Activities in the sun in Vermont are just as enjoyable as winter activities. However, with the warmer weather, we tend to wear clothing that exposes us to more sunlight. But we don’t just expose ourselves to light we can see, we are exposed to ultraviolet light. Ultraviolet light is something we are not able to detect with our eyes, yet it can cause long lasting damage to our skin and can lead to melanoma, also known as skin cancer. Skin cancer is the most common form of cancer in the United States.
In a 2014 study by the Center for Disease Control (CDC), Vermont had the second highest occurrence of melanoma in the country! The only state with a higher occurrence rate was Utah. You can see the study at this link.
Melanoma may not become evident until adulthood, but the potential for damage begins in childhood.
So how do I protect myself and my children?
- Wear protective clothing: long sleeve shirts, pants, hats (especially ones with brims all the way around the head), sunglasses
- Sunscreen: should be at least SPF 15 or above, apply 15 minutes before going outside (even on cloudy days!). Reapply every two hours if swimming, sweating.
- Stay in the shade: peak sun exposure hours are between 10am – 4pm
- Things to remember: wet t-shirts don’t protect as well, darker colors protect better than white, UV rays reflect off of water, snow, sand and concrete
What signs of melanoma should I look out for on my skin?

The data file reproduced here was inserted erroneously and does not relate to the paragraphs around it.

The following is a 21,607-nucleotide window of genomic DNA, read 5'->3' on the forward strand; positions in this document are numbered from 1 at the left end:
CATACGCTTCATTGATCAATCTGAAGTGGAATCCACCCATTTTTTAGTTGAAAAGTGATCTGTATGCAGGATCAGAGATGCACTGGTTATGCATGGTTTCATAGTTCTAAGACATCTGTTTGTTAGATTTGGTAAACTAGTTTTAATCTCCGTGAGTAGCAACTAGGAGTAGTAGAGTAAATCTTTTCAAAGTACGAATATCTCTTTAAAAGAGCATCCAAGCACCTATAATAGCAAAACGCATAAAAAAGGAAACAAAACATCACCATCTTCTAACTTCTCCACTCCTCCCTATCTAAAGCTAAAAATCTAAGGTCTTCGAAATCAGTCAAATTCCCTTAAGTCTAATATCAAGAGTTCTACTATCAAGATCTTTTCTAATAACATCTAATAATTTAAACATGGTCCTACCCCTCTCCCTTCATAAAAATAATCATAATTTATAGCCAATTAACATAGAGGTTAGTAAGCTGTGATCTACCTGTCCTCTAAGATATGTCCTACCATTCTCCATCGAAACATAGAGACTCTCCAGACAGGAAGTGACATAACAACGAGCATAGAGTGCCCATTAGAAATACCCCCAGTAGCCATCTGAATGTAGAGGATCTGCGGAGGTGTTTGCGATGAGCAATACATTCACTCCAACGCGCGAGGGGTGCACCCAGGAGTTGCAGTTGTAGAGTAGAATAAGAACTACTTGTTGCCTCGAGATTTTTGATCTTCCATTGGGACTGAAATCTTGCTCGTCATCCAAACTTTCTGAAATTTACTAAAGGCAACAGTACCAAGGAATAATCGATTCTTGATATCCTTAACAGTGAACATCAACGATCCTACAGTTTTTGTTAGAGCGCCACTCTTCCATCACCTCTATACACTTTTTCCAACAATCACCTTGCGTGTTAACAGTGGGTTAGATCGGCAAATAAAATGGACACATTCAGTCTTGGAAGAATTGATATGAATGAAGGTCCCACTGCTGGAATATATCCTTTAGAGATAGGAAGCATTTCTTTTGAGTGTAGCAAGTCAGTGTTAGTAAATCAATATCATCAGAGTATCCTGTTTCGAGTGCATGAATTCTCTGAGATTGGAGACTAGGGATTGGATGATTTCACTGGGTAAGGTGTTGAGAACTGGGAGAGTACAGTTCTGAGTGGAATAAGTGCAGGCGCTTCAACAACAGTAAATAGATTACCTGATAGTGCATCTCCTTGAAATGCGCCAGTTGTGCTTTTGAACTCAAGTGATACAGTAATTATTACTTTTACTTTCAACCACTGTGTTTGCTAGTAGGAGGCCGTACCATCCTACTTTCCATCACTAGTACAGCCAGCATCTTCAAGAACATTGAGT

- Remember ABCDE
- Asymmetry – one sign of a suspicious mole is if you were to draw a line down the middle and each side looks different from the other
- Borders – a suspicious mole may have an irregular outline or notched edges
- Color – a suspicious mole may be multicolored (brown, tan, back, red); moles that are one color tend to be benign
- Diameter – melanomas tend to be a little larger in size (like a pencil eraser) than benign moles and may grow over time
- Evolving – benign moles will typically stay the same; moles you should worry about can change with time. That is they can change size, shape, color and can begin to bleed
- If you have any mole you’re concerned about, ask your doctor to check!
You can read more about skin cancer and see visual characteristics of moles here: https://www.skincancer.org/skin-cancer-information
Bob Dyer, MD, is a family medicine resident at Milton Family Practice. Bob worked as an academic advisor in health sciences for a number of years before he decided on medicine as a career. He finished his post-baccalaureate course work in Philadelphia and was accepted to Lewis Katz School of Medicine at Temple University where he completed his medical degree. Bob chose family medicine for the broad spectrum of practice it offers and his love of working with different people.